• Deploying the Container Image on EKS: Finally, as the last step of the CI/CD pipeline, we trigger an action with CodeBuild to deploy the newly created container image to EKS as a deployment. For this deployment, we use the helm Kubernetes package manager in the CodeBuild environment and provide the YAML deployment charts for our application.
For more detailed information on every component that we create with Terraform, check out Step 2.

Step 1: Clone the Demo Code Repository and Apply the Terraform Manifests to Create an EKS cluster, ECR repository, and the CI/CD Components.

1) First, open a terminal and execute the command below to clone the demo code repository locally:
1
git clone https://github.com/build-on-aws/cicd-pipeline-for-containers.git
2) Next, navigate to the top directory of the demo code repository:
1
cd cicd-pipeline-for-containers
3) Before applying the Terraform manifests, we have to initialize the project. Run the terraform init command, which performs several different initialization steps in order to prepare the current working directory for use with Terraform:
1
terraform init
4) After the successful project initialization, run this command to create the necessary AWS components and infrastructure:
1
terraform apply
After executing the command above, Terraform will present you with the planned infrastructure changes, which you will need to approve:
 
Terraform Apply Output
Terraform Apply Output
The expected output should look like this after successfully creating all the components (~15mins):
Apply complete! Resources: 76 added, 0 changed, 0 destroyed.

Step 2: Let’s Take a Look into What we have Deployed to our AWS Account with Terraform.

You can find the various components and building blogs that we have deployed in the different Terraform configuration files of the cloned repository. Although it's possible to include the Terraform configuration in a single file, we usually try to split the configuration across multiple files and group components together in a logical manner.
1) In the providers.tf file we define the necessary Terraform providers to install. In the local.tf and variables.tffiles we define tags and various variable values. If you would like to change any of the variables or tags values, update these files.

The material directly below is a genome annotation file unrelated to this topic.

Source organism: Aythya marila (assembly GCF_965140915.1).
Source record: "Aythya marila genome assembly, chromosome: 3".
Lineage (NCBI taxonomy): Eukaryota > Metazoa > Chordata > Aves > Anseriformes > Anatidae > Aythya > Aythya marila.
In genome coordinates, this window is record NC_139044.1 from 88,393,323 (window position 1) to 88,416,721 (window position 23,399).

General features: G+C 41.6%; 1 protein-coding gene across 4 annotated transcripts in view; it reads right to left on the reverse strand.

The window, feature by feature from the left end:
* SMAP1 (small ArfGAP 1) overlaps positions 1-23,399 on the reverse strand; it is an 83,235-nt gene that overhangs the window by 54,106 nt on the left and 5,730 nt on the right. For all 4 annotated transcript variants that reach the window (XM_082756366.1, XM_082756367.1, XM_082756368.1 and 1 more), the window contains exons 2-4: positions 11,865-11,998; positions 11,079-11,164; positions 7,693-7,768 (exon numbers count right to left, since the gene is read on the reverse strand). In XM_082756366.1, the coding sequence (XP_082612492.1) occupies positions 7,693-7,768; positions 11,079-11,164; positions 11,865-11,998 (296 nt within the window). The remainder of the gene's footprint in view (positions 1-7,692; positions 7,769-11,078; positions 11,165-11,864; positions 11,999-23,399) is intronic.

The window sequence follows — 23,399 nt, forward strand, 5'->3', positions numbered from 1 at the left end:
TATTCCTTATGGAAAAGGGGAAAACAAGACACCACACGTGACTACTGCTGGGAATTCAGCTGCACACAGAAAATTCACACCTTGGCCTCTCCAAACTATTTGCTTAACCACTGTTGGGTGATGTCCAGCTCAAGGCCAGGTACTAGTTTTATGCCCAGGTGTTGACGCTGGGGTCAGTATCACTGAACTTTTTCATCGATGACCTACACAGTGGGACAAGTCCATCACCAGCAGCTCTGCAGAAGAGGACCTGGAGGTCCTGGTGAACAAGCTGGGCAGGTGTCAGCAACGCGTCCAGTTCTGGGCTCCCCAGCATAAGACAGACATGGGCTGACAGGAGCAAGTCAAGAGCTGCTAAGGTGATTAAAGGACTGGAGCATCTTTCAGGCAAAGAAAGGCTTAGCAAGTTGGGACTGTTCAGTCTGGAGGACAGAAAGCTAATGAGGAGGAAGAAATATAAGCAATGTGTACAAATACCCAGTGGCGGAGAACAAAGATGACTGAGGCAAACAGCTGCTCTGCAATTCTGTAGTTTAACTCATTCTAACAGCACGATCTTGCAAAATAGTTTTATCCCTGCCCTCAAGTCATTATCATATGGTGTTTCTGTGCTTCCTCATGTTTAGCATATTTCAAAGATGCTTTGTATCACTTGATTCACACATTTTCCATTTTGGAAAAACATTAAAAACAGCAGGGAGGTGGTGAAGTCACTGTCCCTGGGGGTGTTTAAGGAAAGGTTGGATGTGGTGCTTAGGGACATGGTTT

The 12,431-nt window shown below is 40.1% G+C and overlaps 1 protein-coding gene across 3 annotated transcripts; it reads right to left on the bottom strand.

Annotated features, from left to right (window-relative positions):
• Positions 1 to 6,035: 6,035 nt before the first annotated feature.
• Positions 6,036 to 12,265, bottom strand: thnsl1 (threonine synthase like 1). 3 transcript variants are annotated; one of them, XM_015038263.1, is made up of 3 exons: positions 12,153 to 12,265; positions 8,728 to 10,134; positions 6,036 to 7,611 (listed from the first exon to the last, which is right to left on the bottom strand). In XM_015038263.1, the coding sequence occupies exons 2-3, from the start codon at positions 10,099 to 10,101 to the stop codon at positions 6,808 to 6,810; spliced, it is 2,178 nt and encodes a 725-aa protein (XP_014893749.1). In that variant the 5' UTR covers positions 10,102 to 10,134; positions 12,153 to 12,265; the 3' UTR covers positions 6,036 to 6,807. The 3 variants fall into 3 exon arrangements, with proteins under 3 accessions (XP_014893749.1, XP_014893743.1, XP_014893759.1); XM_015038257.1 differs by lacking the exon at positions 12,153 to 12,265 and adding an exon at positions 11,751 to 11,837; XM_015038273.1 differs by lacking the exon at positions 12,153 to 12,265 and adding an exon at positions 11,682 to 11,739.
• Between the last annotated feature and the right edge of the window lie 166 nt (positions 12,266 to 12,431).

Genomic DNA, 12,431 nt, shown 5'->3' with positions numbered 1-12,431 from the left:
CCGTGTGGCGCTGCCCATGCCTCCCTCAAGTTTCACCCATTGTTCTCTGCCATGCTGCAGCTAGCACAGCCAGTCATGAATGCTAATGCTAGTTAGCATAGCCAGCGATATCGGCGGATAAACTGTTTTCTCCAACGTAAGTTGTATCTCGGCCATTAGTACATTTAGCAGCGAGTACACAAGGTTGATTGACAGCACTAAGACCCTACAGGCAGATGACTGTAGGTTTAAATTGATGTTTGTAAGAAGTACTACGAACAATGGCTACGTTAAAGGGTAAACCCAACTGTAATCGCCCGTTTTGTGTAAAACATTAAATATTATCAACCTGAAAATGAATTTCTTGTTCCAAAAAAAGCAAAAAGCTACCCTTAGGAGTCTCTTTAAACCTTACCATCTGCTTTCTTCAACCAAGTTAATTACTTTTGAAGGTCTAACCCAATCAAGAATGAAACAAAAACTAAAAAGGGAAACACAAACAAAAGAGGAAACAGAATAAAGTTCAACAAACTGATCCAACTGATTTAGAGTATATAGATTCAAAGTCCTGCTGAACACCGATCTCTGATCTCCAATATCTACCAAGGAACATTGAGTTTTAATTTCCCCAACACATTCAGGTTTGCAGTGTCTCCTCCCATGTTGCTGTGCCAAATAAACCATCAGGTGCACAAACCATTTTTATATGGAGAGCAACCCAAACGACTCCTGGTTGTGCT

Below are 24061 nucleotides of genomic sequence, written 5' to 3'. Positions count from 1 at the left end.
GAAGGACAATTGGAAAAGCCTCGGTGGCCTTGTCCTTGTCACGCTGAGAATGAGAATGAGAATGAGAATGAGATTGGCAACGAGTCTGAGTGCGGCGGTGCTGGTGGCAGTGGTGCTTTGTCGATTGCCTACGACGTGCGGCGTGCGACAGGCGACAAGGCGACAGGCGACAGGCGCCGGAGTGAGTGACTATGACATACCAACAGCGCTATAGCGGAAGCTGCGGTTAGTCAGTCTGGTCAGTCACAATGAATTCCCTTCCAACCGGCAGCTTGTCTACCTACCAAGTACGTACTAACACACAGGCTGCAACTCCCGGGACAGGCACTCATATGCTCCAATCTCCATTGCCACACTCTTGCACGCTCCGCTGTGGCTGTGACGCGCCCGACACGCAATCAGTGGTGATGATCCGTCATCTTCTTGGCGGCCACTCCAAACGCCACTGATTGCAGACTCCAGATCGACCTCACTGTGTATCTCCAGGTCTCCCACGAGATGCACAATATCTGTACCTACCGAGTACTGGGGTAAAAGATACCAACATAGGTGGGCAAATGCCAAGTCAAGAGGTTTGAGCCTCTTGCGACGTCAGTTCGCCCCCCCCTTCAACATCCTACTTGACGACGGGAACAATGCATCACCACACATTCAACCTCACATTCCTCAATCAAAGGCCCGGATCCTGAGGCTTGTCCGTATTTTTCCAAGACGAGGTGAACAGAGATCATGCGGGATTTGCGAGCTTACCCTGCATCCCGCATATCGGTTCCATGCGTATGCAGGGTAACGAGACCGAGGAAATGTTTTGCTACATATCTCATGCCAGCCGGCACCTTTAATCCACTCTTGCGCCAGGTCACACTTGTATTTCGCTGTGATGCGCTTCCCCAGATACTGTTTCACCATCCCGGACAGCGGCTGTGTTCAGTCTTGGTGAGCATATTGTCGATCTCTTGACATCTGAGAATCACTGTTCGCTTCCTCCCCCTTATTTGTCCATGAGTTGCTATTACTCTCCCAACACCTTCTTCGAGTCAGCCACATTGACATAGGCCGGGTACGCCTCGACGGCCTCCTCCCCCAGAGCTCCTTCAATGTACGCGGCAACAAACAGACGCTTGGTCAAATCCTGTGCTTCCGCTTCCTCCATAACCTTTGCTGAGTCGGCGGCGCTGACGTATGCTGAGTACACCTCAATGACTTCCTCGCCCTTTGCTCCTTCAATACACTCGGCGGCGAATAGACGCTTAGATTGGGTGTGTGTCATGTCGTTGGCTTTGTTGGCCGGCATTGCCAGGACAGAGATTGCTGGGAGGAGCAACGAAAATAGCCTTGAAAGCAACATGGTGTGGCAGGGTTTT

2) In the eks_cluster.tf file you can find the networking layer defining a VPC, 3 private, and 3 public subnets, a NAT Gateway, an EKS cluster with 1 EC2 node. Connect to the EKS cluster from the command line by updating the kubeconfig file:
1
aws eks --region <your_aws_region> update-kubeconfig --name demo-cluster
Validate that you can see the node:
1
kubectl get nodes
The expected output should look like this:
1
2
NAME STATUS ROLES AGE VERSION
ip-10-0-2-77.eu-west-1.compute.internal Ready <none> 5h32m v1.28.3-eks-e71965b
Alternatively, you can also see the cluster on the AWS Console by navigating to the EKS service:
AWS Console EKS Cluster
AWS Console EKS Cluster
3) In the iam.tf file we create all the required IAM roles and policies for the pipeline. Namely, we need an IAM role and a policy for CodeBuild, CodePipeline, the EventBridge trigger. In the policy_templates directory you can find the templates we use to create the IAM role for CodeBuild and CodePipeline. Note, that these permissions might be a bit permissive and should be adjusted for production usage.
4) In the ecr.tf file we define the configuration needed to create the ECR container image repository. You can see the created container image repository on the AWS console:
ECR Container Image Repository
ECR Container Image Repository
5) In the codecommit.tf, codebuild.tf, and codepipeline.tf files you can find the new code repository, the stages of the CI/CD pipeline, the CodeBuild configuration, and a few S3 buckets used to store CI/CD artifacts and logs. In the pipeline_files directory, you can find the scripts used by CodeBuild in each of the test, lint, build, and deploy steps of the pipeline. Head to AWS CodePipeline to get an overview of the whole CI/CD flow. Initially, the pipeline will be in Failed status as the CodeCommit repository we created is empty. Next, we will push our code to trigger the pipeline.
6) In the sample-cluster-app repository, you can find the demo application code and the Dockerfile used to build the container image. In the helm_charts directory, you can find the Kubernetes deployment charts for the application.

Step 3: Push the Demo Application Code to the AWS CodeCommit Repository.

In this section, we will upload the demo application code, the AWS CodeBuild configuration files, and the helm manifests to deploy the app to our EKS cluster.
1) To do that, navigate via the AWS CodeCommit Console to your newly created AWS CodeCommit repository demo-codecommit-repo